In October of 2007, Pamela Baxter crossed the great divide.
This story first appeared in the December 11, 2009 issue of WWD. Subscribe Today.
The veteran beauty executive assumed command of the Christian Dior fashion business in the U.S., adding it to her duties, which already included oversight of the beauty portfolio of parent company LVMH Moët Hennessy Louis Vuitton.
Historically, the fashion and beauty businesses couldn’t be more different. Baxter, though, has harnessed the particular strengths of each to create a cohesive whole that has enabled Dior to withstand the turbulent times brought on by the global recession.
When Baxter first took the job, they were heady times in the luxury goods universe: First-half sales at Christian Dior Worldwide that year were said to have increased 12 percent, to $489.2 million; only one month earlier, Dior had unveiled its revamped Paris flagship, complete with silk carpets handwoven in Tibet and fitting rooms wallpapered in embossed metallic leather.
Eleven months later, Lehman Brothers filed for bankruptcy and the Dow Jones index dropped 500 points, sparking the worldwide recession that has held the country in its grip for the better part of two years.
This story has an unexpected ending, however. Baxter, a South Dakota native who got her start behind the counter, cut her chops at the Estée Lauder Cos. and re-energized Dior’s beauty business when she took the helm in 2004, isn’t one to let tough times get in the way of her dream job.
By crafting a clear vision—“To make Dior the premier luxury couture house in America”—and hewing closely to it, Baxter has managed to gain ground rather than lose it and redefine the post-recession luxury landscape.
“The recession has truly separated the aspirational customer from the affluent market,” says Baxter. “The new client is much more discerning in her buying habits. In fashion, special pieces sell out no matter what the price. She wants service and uniqueness and to feel personally connected to the brand.…It’s not that she’s trading down from the brand that she loves, but she’s not buying as much. Before, she might buy a handbag four times a year, whereas now she’s buying one.
“In luxury going forward,” Baxter continues, “we’re all going to have to work much harder.”
For the executive, hard work ranges from sweating the small stuff (a client who recently purchased 24 DiorShow mascaras at Saks Fifth Avenue received a thank-you call from Baxter herself ) to finding the synergies between the fashion and beauty sides of the business and creating big-picture strategies.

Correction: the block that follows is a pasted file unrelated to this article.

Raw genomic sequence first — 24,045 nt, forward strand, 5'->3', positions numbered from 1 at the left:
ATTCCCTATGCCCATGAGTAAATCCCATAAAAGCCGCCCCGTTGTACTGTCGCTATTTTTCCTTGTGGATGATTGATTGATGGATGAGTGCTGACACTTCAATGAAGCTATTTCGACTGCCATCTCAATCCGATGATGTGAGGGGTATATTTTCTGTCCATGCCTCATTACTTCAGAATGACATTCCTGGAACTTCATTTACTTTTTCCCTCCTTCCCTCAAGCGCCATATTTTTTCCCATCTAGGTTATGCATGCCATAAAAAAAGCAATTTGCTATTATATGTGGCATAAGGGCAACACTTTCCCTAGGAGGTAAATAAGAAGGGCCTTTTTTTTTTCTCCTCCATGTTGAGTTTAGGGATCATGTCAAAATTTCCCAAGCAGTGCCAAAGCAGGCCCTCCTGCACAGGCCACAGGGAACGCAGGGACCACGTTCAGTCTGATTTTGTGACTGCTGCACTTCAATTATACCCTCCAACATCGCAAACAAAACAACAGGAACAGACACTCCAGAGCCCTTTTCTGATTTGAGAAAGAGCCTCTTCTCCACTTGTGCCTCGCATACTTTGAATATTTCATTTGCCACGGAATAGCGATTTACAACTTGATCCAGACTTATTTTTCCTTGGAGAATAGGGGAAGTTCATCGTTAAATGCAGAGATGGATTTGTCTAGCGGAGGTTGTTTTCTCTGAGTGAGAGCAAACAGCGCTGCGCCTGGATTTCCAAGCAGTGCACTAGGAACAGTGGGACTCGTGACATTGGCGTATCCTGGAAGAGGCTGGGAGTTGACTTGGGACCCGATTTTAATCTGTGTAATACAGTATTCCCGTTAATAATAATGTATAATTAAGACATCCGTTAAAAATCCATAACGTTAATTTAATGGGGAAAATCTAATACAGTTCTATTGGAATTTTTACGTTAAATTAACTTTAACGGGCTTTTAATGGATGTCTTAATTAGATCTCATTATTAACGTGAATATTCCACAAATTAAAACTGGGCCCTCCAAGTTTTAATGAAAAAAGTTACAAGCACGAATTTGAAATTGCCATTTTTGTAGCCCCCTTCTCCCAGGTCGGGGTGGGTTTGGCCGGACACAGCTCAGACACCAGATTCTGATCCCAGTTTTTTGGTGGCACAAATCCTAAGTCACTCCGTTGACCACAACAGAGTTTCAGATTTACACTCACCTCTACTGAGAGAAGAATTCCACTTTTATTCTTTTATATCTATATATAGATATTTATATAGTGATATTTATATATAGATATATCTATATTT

Fashion, for example, has historically been driven by seasonal collections, whereas beauty is more sales and marketing driven, with core products that can stay in a line for years. “Fashion spins at such a rapid pace,” says Baxter. “When I got here I asked myself, ‘What’s the one thing that, no matter what, I can sell day in, day out?” She homed in on the Lady Dior bag, a favorite of the late Princess Diana, which features the house’s iconic cannage pattern and a cascade of charms spelling out Dior. Baxter charged her public relations team with amping up the bag’s buzz, and soon it appeared on the arms of style influencers and the hit TV show Gossip Girl—in five different iterations.
The result? “The handbag business has been very difficult in the U.S.—down double digits for months in some retailers,” says Baxter. “I’m happy to say our Lady Dior business is flat, and has risen to about 25 percent of our total business in bags. When I got here, it was less than 20.”
On the flip side, Baxter has applied clienteling techniques gleaned from Dior’s ready-to-wear business to the beauty side. “If you don’t clientele in fashion, you don’t have a customer base,” she says. “It’s more haphazard in beauty, so we’ve focused on teaching and guiding and following up.”
To wit, the aforementioned thank-you call, during which Baxter invited the client to come in with her friends for a private shopping event. Eventing, overall, is another key element of the strategy on both sides. Recently, Dior tapped top customers from its Madison Avenue boutique to have their pictures done by the famous fashion illustrator Bill Donovan, which proved so popular that the brand named Donovan a beauty ambassador, too, enlisting him for events, face charts and even holiday cards.
Although he won’t visit the majority of Dior’s 800 beauty doors, in-store events have become a key means to achieving growth, particularly in the color sector. The number of traveling makeup artists has been increased from six to 10. “Women still want to feel good, they still want to shop, they still want a little piece of luxury and they want to be entertained,” says Baxter. Although she declined to reveal figures, industry sources say the average sale triples during a DiorShow makeup event, from $50 to $150.
Everything circles back to Baxter’s vision of Dior as the premiere luxury couture house in the country. So, for example, when the marketing group proposes reinstating a gift-with-purchase program to answer the consumer clamor for value and provide a short-term boost to the business, the answer is an immediate no.
“If a store calls and says we want to give away a full-sized product with the purchase of two products, you go back to the statement and we wouldn’t do that,” says Baxter. “If we stick to it, beauty will benefit from that. For Dior, it’s one Dior. Not two,” she continues. “When I came here, nothing was consistent between the two—our stores were gray and silver and white, while the beauty counter was royal blue. Now everything is Dior. They were separate. And now they’re one.”